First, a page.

The smiley has spawned a whole range of emoticons, as they are now known, since its appearance on a bulletin board discussion at Carnegie Mellon University in 1982. Emoticons have become an important part of the worldwide online social culture because they make it easy to communication emotions quickly--something that many people find difficult to express using words.
Mike Jones, who works in the systems and networking research group at Microsoft's headquarters in Redmond, Wash., kicked off the effort to find the first smiley in February.
On a Web site, Jones says that many people were involved in the effort to find the first instance of the smiley. "I kicked off the effort...by looking through some old bulletin board program sources," Jones said on the site. He remembers seeing a Carnegie Mellon bulletin board posting in which the characters were first proposed to signify a joke, back in the early '80s.
With help from former Carnegie Mellon School of Computer Science facilities director Howard Wactlar and current director Bob Cosgrove, Jones found backup tapes covering the period from 1981 to 1983. Restoring them required a nine-track tape drive and enlisting the help of a number of people to scan through the postings until the smiley posting was found.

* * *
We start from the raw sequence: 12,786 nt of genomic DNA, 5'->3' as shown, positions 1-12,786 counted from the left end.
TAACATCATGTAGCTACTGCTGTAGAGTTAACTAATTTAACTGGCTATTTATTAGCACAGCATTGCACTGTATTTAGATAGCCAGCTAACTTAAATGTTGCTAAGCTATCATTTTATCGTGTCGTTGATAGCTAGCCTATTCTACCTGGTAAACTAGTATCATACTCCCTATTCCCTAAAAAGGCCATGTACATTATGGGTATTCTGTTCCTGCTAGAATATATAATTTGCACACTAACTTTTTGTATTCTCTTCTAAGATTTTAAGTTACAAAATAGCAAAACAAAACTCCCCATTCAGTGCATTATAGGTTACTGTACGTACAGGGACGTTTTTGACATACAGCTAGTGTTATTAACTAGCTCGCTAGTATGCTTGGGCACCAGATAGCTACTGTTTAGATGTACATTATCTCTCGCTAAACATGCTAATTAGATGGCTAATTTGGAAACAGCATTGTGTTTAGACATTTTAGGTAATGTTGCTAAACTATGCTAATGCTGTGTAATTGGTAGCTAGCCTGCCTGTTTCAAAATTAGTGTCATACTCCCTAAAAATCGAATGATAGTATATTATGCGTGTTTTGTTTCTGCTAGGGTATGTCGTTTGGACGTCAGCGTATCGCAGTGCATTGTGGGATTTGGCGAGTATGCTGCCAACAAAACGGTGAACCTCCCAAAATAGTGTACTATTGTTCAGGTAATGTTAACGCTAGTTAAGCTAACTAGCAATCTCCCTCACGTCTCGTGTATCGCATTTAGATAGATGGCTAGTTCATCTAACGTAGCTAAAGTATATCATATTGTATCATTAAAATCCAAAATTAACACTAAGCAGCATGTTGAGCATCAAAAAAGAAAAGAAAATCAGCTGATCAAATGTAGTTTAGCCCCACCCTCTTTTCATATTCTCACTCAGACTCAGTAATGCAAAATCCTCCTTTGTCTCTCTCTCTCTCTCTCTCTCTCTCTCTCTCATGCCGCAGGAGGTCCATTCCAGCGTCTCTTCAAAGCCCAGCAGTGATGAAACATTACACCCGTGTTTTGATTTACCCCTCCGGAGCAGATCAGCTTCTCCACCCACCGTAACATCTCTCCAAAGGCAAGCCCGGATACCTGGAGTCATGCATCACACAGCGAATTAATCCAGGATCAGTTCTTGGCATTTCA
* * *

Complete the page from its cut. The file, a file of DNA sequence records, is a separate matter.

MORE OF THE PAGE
The first use of the characters :-) to signify a smile was, believes Jones, in a posting made on Sept. 19, 1982, by Scott E. Fahlman.
"I propose that the following character sequence for joke markers: :-)," wrote Fahlman at the time. "Read it sideways. Actually, it is probably more economical to mark things that are NOT jokes, given current trends. For this, use :-(."
The date of Sept. 19, 1982, could join other significant dates in the information revolution. The Internet is generally considered to have been created 13 years previously, almost to the day. E-mail has its origins in 1971.
E-mail, like the Internet itself, does not have an exact date of birth., a U.S. engineer considered the "father of e-mail," can't quite recall when the first message was sent, what it said or even who the recipient was.
Tomlinson got around difficulties with existing methods of exchanging data by creating remote personal mailboxes that could send and receive messages via a computer network. He also conceived of the now-famous "@" symbol to ensure a message was sent to a designated recipient.ZDNet UK's Matt Loney reported from London.